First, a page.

A New Spin on Vinyl Records: On the surface, the vinyl revival is a welcome bright spot for a beleaguered recording industry. On the flip side, there’s a pressing problem – literally. Only a handful of record-pressing plants remain in operation, and they must cope with aging, difficult-to-service machinery, a shortage of skilled labor, and a raw materials supply controlled by a single company. But in the meantime, additive manufacturing technology has advanced to a level of precision that could create interesting possibilities for this niche application.
We’ve Passed Peak Vinyl – Here Comes The Collapse: So vinyl has gone from comprising nearly 9 percent of physical album sales in 2015 to nearly 12 percent in 2016. BUT — as much as it pains me to say it — that’s not the important figure here. In fact, that statistic is basically useless to us. See, vinyl’s overall share of the “physical” market is pretty irrelevant, because its increase in that regard has less to do with the growth of vinyl than it does the decline of CDs. The thing to focus on here is that “38 percent” figure. If we want to get a feel for the viability of vinyl going forward, we have to isolate that data; we have to compare apples to apples.
Death Waltz Records unveil long-awaited Twin Peaks vinyl reissue: Angelo Badalamenti’s beloved score makes its long overdue return to vinyl next month. Death Waltz have finally revealed the first look at the the Twin Peaks soundtrack vinyl reissue. Originally announced in 2014, it — and a Twin Peaks: Fire Walk With Me soundtrack reissue — will finally be released later this year. More details will be unveiled on August 8, but fans can check out the artwork today (on, coincidentally, Laura Palmer’s birthday). It will be available on Death Waltz’s site August 10, before heading to physical retailers September 9.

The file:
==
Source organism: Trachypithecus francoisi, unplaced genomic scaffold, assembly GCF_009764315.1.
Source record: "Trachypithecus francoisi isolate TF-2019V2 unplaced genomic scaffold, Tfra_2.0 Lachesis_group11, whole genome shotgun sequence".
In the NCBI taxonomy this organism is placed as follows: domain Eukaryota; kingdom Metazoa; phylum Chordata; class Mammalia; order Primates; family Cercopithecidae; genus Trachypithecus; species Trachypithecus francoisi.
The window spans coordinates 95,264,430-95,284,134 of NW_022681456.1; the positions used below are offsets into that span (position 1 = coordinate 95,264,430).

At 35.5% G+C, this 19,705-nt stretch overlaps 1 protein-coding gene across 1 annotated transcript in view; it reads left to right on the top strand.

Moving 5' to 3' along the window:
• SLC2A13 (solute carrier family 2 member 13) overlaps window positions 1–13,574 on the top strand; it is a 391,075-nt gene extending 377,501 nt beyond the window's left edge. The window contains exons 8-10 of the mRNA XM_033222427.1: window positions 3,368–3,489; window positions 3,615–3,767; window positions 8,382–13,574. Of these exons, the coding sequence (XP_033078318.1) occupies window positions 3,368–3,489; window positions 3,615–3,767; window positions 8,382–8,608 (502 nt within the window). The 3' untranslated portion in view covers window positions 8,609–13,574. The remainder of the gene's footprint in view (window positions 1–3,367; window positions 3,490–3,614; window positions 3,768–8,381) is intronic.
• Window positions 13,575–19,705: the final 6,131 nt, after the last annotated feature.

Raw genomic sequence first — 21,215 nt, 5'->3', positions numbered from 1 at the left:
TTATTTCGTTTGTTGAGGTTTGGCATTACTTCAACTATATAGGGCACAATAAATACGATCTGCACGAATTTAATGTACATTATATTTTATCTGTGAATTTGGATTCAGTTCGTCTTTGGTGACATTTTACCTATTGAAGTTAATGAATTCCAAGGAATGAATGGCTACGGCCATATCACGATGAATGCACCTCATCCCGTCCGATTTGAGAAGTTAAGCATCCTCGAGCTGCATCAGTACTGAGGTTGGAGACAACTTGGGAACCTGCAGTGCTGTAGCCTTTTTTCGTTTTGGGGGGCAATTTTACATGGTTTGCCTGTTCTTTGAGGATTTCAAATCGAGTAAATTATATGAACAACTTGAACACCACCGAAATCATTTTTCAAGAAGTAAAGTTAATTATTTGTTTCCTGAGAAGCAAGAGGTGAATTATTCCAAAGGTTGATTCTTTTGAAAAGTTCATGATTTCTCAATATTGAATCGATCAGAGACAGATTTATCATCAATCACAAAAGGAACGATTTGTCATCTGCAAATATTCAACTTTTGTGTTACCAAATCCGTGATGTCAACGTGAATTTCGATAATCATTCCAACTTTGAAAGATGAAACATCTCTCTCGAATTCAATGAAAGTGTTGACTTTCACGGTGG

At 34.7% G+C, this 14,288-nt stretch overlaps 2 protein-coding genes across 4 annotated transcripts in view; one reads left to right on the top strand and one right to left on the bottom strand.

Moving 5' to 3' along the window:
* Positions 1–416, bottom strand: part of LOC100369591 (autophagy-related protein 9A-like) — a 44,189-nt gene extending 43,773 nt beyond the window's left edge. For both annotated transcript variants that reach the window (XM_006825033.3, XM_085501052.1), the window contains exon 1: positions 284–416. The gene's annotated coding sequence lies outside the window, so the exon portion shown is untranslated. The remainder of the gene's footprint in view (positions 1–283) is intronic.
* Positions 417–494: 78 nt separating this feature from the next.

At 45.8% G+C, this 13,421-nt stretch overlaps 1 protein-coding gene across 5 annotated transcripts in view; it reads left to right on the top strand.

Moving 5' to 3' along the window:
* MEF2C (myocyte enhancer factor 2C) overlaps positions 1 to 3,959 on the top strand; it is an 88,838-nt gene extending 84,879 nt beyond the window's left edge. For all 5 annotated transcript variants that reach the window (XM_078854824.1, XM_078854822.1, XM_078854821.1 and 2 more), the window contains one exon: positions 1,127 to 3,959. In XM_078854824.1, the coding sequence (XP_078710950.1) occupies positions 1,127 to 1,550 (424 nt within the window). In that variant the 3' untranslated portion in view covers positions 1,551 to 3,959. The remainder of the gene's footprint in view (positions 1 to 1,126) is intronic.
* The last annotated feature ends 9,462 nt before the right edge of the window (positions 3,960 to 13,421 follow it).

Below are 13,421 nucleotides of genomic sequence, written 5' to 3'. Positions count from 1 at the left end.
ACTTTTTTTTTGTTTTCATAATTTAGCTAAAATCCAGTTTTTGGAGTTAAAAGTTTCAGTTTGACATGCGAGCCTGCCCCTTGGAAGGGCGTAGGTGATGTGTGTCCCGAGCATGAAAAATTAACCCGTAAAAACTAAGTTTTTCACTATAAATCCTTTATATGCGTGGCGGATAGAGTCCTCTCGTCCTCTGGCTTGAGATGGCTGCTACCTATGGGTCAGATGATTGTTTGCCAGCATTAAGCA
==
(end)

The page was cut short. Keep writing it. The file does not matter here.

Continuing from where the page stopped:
Greetings from Laurel Canyon!
One cool thing about doing The Idelic Hour are the small rituals that Jon from The Vinyl District and I have developed over the years. In truth Jon and I have never met in person but each week for the last six years, Jon has sorted and edited my rants. Props to you, Jon Meyers for always taking the time to have a look, take a listen, clear me up, and make me look smarter.
Speaking of smarter, the last few weeks The Idelic Hour has been on summer reruns (the ritual I was referring to at the top of the page). It seems funny when I think about it. “I’m on reruns.” Ha! Truth be told it’s a nice break from the constant search for new music and a ritual that makes the summer feel like summer and therefore healthy—although that could sound absurd.
Good for my soul / Heaven knows she’s good for my soul / Close to my soul / Heaven knows she’s close to my soul / I should have let her know / I should have let her know
2:27pm: I enter Pitchfork and immediately overhear one woman exclaiming to another, “Oh my God! I have that same leotard!” Of course.
2:35pm: Kevin Morby opens with some slow burners, including the title track of his first solo album, 2013’s Harlem River. The sun is shining and crowd is into it.
2:49pm: Morby’s set picks up during “Destroyer” from his most recent album release (this year’s Singing Saw). Whitney’s Will Miller adds horns to the mix and some female singers accompany the band. The crowd is swaying. If this is any indication of what’s to come, it’s gonna be a great day.